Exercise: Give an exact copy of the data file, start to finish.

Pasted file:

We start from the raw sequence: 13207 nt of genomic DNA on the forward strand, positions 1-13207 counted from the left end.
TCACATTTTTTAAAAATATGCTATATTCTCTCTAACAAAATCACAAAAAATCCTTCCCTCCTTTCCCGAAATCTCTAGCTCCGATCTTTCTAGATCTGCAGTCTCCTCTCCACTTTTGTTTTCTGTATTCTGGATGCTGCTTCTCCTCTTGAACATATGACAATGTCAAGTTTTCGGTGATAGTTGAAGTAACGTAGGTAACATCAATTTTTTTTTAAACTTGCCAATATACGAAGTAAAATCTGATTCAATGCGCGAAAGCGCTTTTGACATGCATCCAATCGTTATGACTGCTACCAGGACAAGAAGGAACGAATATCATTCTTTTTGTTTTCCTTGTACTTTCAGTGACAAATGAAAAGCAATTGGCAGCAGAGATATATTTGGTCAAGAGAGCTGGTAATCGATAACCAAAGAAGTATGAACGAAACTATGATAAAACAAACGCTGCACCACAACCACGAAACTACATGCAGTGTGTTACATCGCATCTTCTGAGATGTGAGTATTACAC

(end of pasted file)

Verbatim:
We start from the raw sequence: 13207 nt of genomic DNA on the forward strand, positions 1-13207 counted from the left end.
TCACATTTTTTAAAAATATGCTATATTCTCTCTAACAAAATCACAAAAAATCCTTCCCTCCTTTCCCGAAATCTCTAGCTCCGATCTTTCTAGATCTGCAGTCTCCTCTCCACTTTTGTTTTCTGTATTCTGGATGCTGCTTCTCCTCTTGAACATATGACAATGTCAAGTTTTCGGTGATAGTTGAAGTAACGTAGGTAACATCAATTTTTTTTTAAACTTGCCAATATACGAAGTAAAATCTGATTCAATGCGCGAAAGCGCTTTTGACATGCATCCAATCGTTATGACTGCTACCAGGACAAGAAGGAACGAATATCATTCTTTTTGTTTTCCTTGTACTTTCAGTGACAAATGAAAAGCAATTGGCAGCAGAGATATATTTGGTCAAGAGAGCTGGTAATCGATAACCAAAGAAGTATGAACGAAACTATGATAAAACAAACGCTGCACCACAACCACGAAACTACATGCAGTGTGTTACATCGCATCTTCTGAGATGTGAGTATTACAC